The Correspondence of Thomas Jefferson

By Subject


Though we have not heard of the actual opening of the new Congress, and consequently, have not official information of your election as President of the United States, yet, as there never could be a doubt entertained of it, permit me to express here my felicitations, not to yourself, but to my country. Nobody who has tried both public and private life, can doubt but that you were much happier on the banks of the Potomac than you will be at New York. But there was nobody so well qualified as yourself, to put our new machine into a regular course of action; nobody, the authority of whose name could have so effectually crushed opposition at home, and produced respect abroad. I am sensible of the immensity of the sacrifice on your part. Your measure of fame was full to the brim; and, therefore, you have nothing to gain. But there are cases wherein it is a duty to risk all against nothing, and I believe this was exactly the case. We may presume, too, according to every rule of probability, that after doing a great deal of good, you will be found to have lost nothing but private repose.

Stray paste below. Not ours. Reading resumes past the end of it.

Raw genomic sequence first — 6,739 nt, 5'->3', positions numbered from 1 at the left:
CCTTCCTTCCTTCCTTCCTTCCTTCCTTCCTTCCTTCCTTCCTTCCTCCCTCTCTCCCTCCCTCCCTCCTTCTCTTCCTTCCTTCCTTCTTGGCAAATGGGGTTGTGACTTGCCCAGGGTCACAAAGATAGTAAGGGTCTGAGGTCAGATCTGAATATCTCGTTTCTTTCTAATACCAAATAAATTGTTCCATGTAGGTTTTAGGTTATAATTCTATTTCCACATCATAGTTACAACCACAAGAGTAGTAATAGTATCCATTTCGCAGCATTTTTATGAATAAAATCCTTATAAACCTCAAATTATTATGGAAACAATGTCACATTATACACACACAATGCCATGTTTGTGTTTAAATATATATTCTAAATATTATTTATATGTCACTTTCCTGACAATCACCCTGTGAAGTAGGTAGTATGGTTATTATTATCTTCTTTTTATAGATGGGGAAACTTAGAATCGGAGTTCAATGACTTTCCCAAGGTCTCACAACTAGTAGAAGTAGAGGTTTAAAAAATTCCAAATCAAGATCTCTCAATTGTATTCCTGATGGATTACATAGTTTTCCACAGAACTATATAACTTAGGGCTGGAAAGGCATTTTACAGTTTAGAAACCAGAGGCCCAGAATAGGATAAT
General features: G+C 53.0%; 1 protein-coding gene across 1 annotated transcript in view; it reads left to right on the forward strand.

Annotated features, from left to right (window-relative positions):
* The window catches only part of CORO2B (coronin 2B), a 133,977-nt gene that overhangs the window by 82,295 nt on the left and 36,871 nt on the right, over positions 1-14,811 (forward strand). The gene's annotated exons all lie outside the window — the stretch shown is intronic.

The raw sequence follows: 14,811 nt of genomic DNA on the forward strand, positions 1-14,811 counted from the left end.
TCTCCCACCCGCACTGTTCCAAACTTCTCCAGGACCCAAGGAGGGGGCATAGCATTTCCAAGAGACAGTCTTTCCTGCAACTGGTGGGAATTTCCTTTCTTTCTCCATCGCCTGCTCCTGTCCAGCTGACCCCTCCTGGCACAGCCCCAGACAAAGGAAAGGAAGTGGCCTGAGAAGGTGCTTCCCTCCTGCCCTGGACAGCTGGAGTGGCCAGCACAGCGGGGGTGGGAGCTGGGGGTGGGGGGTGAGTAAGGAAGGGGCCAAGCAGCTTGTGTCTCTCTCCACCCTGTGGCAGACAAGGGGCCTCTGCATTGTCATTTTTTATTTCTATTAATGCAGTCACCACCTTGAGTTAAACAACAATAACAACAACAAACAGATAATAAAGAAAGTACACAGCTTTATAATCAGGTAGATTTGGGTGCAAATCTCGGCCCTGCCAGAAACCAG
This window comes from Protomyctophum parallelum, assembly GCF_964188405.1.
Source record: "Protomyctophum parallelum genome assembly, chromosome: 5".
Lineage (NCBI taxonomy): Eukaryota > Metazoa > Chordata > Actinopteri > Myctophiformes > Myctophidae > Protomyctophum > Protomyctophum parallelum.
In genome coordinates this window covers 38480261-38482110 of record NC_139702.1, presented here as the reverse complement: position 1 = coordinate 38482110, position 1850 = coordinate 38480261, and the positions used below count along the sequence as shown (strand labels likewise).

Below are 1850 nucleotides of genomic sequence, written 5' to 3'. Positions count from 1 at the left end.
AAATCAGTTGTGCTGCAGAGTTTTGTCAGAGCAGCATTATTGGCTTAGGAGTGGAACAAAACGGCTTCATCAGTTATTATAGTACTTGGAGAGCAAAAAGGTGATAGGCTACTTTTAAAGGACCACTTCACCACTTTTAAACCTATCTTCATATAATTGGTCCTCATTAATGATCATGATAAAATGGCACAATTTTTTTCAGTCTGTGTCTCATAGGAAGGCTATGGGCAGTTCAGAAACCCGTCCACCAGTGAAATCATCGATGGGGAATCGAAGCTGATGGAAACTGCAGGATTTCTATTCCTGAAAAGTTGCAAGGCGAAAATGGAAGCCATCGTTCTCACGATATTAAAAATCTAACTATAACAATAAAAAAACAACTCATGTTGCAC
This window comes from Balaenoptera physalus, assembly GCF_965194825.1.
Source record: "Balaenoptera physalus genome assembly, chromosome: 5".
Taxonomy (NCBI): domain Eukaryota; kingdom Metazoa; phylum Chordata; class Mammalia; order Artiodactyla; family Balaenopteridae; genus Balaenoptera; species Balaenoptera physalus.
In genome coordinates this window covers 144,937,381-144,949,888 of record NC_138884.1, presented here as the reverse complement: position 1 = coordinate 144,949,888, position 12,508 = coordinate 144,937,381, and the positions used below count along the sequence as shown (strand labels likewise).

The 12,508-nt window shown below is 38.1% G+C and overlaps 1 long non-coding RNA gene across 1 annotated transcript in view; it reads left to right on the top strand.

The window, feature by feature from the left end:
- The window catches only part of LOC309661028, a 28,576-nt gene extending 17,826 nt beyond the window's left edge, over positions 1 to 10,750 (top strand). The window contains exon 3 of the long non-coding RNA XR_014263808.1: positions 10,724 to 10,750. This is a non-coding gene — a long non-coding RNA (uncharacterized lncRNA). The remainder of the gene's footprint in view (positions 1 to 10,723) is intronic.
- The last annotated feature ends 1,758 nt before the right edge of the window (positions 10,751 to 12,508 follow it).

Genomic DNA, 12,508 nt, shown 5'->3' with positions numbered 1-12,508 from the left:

to George Washington, 10 May 1789